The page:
Cork students take top spot at BT Young Scientist & Technology Exhibition

BTYSTE 2020 Winners
Shay Walsh, BT Ireland and Minister for Education & Skills Joe McHugh presenting the BT Young Scientist & Technology Exhibition Overall Award to Alan O'Sullivan and Cormac Harris, Colaiste Choilm, Cork

Winning study looks for root causes of gender disparity in science participation

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13 January 2020 | 0

Cormac Harris and Alan O’Sullivan, fourth year students from Coláiste Choilm, Cork, have been named overall winners of this year’s BT Young Scientist & Technology Exhibition.

Their project A statistical investigation into the prevalence of gender stereotyping in 5-7 year olds and the development of an initiative to combat gender bias looked at how early ideas of what kind of person works in a scientific field begin to develop.

The winning team conducted workshops with 376 5-7 year olds from a range of school settings with a number of different tasks including choosing between gender-specific and gender-neutral toys; drawing and naming an engineer, and; rating male and female competency at a number of gender-specific roles.

The drawing task found that when asked to drawn an engineers 96% of boys drew a male figure, while just over half of girls drew a female one. 

Head judge of the social & behavioural sciences group category, Prof Joe Barry said: “Despite awareness of the lower percentage of females relative to males pursuing study and careers in science, technology, engineering and mathematics, we still do not understand exactly why this is the case. The aim of Cormac and Alan’s project was to determine how early gender stereotyping can be identified.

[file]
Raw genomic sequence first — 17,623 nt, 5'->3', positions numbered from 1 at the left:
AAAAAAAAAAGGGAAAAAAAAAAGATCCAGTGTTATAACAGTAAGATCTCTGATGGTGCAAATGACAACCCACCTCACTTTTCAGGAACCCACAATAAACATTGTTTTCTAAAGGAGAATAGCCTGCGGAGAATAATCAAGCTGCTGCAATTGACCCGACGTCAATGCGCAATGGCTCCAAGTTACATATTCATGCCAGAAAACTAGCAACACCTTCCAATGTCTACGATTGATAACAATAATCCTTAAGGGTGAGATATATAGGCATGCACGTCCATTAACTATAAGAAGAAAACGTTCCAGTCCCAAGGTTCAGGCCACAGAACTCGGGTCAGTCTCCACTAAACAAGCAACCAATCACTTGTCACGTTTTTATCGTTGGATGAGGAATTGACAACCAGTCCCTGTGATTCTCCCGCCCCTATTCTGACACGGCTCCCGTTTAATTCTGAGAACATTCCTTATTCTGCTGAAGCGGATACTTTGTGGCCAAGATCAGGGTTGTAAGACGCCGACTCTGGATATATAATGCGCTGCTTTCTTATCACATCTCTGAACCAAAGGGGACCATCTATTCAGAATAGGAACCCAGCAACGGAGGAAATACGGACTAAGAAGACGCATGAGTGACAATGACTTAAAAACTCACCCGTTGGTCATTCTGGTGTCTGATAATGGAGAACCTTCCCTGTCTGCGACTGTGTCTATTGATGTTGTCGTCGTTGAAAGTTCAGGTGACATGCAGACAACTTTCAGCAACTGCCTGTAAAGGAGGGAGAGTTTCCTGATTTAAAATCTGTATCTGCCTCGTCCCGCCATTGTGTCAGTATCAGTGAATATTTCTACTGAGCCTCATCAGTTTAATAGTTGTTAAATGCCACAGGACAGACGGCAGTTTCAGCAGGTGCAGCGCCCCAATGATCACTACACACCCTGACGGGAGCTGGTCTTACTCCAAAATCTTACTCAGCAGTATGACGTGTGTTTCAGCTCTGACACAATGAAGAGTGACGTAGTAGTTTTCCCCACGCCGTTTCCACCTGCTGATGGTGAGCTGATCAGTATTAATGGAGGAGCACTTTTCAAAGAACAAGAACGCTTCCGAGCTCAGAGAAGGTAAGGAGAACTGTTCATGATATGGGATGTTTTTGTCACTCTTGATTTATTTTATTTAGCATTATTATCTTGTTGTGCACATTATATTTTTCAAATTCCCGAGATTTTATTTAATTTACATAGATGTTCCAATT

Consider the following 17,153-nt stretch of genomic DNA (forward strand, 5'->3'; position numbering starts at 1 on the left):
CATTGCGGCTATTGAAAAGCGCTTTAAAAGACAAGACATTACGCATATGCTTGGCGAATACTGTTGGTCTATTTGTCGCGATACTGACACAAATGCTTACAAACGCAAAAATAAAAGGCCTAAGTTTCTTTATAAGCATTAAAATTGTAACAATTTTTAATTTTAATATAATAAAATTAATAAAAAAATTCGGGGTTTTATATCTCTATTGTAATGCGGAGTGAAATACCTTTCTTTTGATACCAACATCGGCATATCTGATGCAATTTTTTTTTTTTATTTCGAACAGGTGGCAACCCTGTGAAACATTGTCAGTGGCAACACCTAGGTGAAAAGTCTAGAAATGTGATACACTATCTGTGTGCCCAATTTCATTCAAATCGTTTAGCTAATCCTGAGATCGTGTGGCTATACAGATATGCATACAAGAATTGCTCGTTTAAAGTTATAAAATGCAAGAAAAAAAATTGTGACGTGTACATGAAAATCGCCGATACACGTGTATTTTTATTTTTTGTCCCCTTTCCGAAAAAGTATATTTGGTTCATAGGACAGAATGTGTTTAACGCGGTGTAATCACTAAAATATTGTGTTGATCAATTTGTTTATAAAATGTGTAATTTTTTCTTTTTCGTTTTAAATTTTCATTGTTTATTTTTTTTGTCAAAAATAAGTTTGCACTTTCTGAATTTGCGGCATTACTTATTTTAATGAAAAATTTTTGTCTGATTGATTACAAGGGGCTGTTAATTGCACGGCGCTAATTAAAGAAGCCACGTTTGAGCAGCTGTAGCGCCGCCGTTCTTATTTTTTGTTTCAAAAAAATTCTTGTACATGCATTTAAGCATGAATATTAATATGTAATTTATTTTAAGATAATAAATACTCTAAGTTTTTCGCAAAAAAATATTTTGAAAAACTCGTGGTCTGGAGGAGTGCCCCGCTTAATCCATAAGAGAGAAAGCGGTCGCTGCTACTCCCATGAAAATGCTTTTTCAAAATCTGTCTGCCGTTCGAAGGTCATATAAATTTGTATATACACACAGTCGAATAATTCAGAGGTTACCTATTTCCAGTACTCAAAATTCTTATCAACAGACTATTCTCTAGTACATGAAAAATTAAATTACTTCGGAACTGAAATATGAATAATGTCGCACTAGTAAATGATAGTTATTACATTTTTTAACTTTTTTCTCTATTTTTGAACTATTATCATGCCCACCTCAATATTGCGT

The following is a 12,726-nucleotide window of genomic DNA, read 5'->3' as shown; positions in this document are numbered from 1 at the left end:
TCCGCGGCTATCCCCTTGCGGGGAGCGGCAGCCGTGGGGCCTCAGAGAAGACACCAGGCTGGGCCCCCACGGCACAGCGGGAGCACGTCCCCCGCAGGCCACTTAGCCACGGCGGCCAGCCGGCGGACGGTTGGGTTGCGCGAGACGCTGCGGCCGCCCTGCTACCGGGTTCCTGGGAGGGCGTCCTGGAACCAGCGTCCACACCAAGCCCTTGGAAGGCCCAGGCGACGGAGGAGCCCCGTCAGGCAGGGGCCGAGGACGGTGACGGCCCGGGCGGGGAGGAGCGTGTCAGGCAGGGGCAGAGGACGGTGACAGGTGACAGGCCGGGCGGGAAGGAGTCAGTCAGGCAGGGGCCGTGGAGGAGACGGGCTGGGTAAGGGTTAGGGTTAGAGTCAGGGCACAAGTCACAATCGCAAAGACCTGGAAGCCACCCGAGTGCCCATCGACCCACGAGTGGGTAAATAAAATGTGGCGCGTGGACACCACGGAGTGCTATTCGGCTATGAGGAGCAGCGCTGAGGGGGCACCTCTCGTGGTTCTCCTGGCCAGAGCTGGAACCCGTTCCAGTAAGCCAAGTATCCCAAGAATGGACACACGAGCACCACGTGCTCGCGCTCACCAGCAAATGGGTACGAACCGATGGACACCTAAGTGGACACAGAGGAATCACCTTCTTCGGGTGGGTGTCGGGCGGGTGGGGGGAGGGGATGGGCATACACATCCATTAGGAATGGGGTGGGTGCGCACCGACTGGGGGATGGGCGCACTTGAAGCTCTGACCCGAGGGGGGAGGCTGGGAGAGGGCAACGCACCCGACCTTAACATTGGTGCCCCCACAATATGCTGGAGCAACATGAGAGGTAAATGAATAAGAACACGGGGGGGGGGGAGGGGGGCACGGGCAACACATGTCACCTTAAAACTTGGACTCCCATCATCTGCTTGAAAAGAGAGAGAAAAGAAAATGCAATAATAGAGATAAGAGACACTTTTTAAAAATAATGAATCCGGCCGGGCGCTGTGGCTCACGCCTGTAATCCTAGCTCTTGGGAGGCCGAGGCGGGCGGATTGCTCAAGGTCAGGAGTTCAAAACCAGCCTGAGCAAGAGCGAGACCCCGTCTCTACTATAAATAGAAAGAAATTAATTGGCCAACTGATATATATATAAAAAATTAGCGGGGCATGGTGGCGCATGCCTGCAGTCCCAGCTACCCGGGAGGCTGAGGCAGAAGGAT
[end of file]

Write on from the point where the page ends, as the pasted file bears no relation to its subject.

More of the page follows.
“Cormac and Alan’s findings are important as intervention typically focusses on girls, but the project recognises the need to focus on all children, boys and girls, from a young age, in order to combat the development of gender stereotyping.

“The project is particularly impressive in that Cormac and Alan also created very pertinent and useable resources for primary school teachers to combat gender stereotyping among young children.”

The winners received the BTYSTE perpetual trophy, the top prize of €7,500 and will also represent Ireland at the European Union Contest for Young Scientists, which takes place in Santander, Spain this September.

Cormac and Alan will also attend this year’s London International Youth Science Forum.

The award for individual winner went to Oscar Despard (17) from Sandford Park, Dublin, for his project Applying Data-Driven Experimental Analysis to the Irish Longitudinal Study on Aging.  

The group runners-up award was presented to Cathal O’Mara and James O’Malley, second year students from Castletroy College, Limerick for their project Bin Buddy – A SMART Sorting Bin.

The individual runner-up award was presented to Ava Hynes (14) a second-year student at Colaiste Treasa, Cork for her project A statistical analysis of the impact of adolescent smartphone use on adolescent social anxiety and social isolation in the social & behavioural sciences category at junior level. 

The project collected data from 792 12-19-year-old post primary students looking at levels of social anxiety, social phobia and adolescent loneliness, in addition to smartphone usage.

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